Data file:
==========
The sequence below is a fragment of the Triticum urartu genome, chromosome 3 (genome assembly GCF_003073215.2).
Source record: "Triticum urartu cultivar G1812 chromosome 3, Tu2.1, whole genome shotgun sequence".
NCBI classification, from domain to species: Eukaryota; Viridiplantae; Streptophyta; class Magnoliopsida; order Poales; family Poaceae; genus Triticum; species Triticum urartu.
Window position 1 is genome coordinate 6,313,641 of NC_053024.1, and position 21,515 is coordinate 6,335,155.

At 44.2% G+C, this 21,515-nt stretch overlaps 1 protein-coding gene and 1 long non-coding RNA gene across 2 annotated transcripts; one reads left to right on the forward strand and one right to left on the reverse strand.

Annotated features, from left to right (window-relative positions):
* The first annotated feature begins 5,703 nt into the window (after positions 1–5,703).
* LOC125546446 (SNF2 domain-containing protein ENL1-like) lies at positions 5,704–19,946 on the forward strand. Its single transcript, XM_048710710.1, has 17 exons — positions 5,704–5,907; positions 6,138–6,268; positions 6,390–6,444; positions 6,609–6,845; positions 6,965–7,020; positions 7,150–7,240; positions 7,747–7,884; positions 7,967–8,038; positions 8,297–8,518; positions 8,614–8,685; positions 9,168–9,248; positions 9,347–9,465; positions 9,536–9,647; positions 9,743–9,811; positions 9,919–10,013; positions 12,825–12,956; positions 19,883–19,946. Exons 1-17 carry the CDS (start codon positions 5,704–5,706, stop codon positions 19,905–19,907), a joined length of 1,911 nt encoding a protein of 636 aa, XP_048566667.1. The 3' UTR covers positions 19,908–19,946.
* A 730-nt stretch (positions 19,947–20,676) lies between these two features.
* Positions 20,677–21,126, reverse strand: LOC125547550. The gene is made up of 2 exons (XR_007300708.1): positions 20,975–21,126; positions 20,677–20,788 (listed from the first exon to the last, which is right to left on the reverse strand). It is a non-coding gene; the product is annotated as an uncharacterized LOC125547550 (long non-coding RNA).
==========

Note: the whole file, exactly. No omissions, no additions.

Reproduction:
The sequence below is a fragment of the Triticum urartu genome, chromosome 3 (genome assembly GCF_003073215.2).
Source record: "Triticum urartu cultivar G1812 chromosome 3, Tu2.1, whole genome shotgun sequence".
NCBI classification, from domain to species: Eukaryota; Viridiplantae; Streptophyta; class Magnoliopsida; order Poales; family Poaceae; genus Triticum; species Triticum urartu.
Window position 1 is genome coordinate 6,313,641 of NC_053024.1, and position 21,515 is coordinate 6,335,155.

At 44.2% G+C, this 21,515-nt stretch overlaps 1 protein-coding gene and 1 long non-coding RNA gene across 2 annotated transcripts; one reads left to right on the forward strand and one right to left on the reverse strand.

Annotated features, from left to right (window-relative positions):
* The first annotated feature begins 5,703 nt into the window (after positions 1–5,703).
* LOC125546446 (SNF2 domain-containing protein ENL1-like) lies at positions 5,704–19,946 on the forward strand. Its single transcript, XM_048710710.1, has 17 exons — positions 5,704–5,907; positions 6,138–6,268; positions 6,390–6,444; positions 6,609–6,845; positions 6,965–7,020; positions 7,150–7,240; positions 7,747–7,884; positions 7,967–8,038; positions 8,297–8,518; positions 8,614–8,685; positions 9,168–9,248; positions 9,347–9,465; positions 9,536–9,647; positions 9,743–9,811; positions 9,919–10,013; positions 12,825–12,956; positions 19,883–19,946. Exons 1-17 carry the CDS (start codon positions 5,704–5,706, stop codon positions 19,905–19,907), a joined length of 1,911 nt encoding a protein of 636 aa, XP_048566667.1. The 3' UTR covers positions 19,908–19,946.
* A 730-nt stretch (positions 19,947–20,676) lies between these two features.
* Positions 20,677–21,126, reverse strand: LOC125547550. The gene is made up of 2 exons (XR_007300708.1): positions 20,975–21,126; positions 20,677–20,788 (listed from the first exon to the last, which is right to left on the reverse strand). It is a non-coding gene; the product is annotated as an uncharacterized LOC125547550 (long non-coding RNA).